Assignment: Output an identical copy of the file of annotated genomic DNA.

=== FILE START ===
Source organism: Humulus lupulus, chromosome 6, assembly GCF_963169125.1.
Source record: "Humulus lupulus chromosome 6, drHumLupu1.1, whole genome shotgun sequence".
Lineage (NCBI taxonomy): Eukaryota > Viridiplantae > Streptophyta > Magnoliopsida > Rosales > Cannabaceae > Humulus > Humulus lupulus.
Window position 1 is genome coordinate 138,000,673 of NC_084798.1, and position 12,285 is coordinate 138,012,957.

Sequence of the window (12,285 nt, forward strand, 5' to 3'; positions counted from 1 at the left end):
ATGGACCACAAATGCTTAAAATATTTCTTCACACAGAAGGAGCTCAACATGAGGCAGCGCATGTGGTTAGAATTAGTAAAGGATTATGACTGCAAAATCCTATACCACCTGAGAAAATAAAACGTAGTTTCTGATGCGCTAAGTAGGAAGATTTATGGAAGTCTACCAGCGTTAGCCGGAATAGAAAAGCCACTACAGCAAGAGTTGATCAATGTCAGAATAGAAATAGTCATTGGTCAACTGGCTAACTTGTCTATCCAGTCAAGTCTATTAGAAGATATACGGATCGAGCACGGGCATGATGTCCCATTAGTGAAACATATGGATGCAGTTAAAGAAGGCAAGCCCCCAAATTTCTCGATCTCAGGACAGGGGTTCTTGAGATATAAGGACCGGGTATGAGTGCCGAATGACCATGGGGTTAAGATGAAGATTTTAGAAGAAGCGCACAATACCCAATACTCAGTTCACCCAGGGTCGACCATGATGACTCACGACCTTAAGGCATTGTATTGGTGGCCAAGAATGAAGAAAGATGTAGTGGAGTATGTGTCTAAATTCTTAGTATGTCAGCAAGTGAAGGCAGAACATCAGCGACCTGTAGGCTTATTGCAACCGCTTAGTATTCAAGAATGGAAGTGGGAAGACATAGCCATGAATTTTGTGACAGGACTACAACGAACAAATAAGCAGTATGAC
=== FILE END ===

Source organism: Humulus lupulus, chromosome 6, assembly GCF_963169125.1.
Source record: "Humulus lupulus chromosome 6, drHumLupu1.1, whole genome shotgun sequence".
Lineage (NCBI taxonomy): Eukaryota > Viridiplantae > Streptophyta > Magnoliopsida > Rosales > Cannabaceae > Humulus > Humulus lupulus.
Window position 1 is genome coordinate 138,000,673 of NC_084798.1, and position 12,285 is coordinate 138,012,957.

Sequence of the window (12,285 nt, forward strand, 5' to 3'; positions counted from 1 at the left end):
ATGGACCACAAATGCTTAAAATATTTCTTCACACAGAAGGAGCTCAACATGAGGCAGCGCATGTGGTTAGAATTAGTAAAGGATTATGACTGCAAAATCCTATACCACCTGAGAAAATAAAACGTAGTTTCTGATGCGCTAAGTAGGAAGATTTATGGAAGTCTACCAGCGTTAGCCGGAATAGAAAAGCCACTACAGCAAGAGTTGATCAATGTCAGAATAGAAATAGTCATTGGTCAACTGGCTAACTTGTCTATCCAGTCAAGTCTATTAGAAGATATACGGATCGAGCACGGGCATGATGTCCCATTAGTGAAACATATGGATGCAGTTAAAGAAGGCAAGCCCCCAAATTTCTCGATCTCAGGACAGGGGTTCTTGAGATATAAGGACCGGGTATGAGTGCCGAATGACCATGGGGTTAAGATGAAGATTTTAGAAGAAGCGCACAATACCCAATACTCAGTTCACCCAGGGTCGACCATGATGACTCACGACCTTAAGGCATTGTATTGGTGGCCAAGAATGAAGAAAGATGTAGTGGAGTATGTGTCTAAATTCTTAGTATGTCAGCAAGTGAAGGCAGAACATCAGCGACCTGTAGGCTTATTGCAACCGCTTAGTATTCAAGAATGGAAGTGGGAAGACATAGCCATGAATTTTGTGACAGGACTACAACGAACAAATAAGCAGTATGAC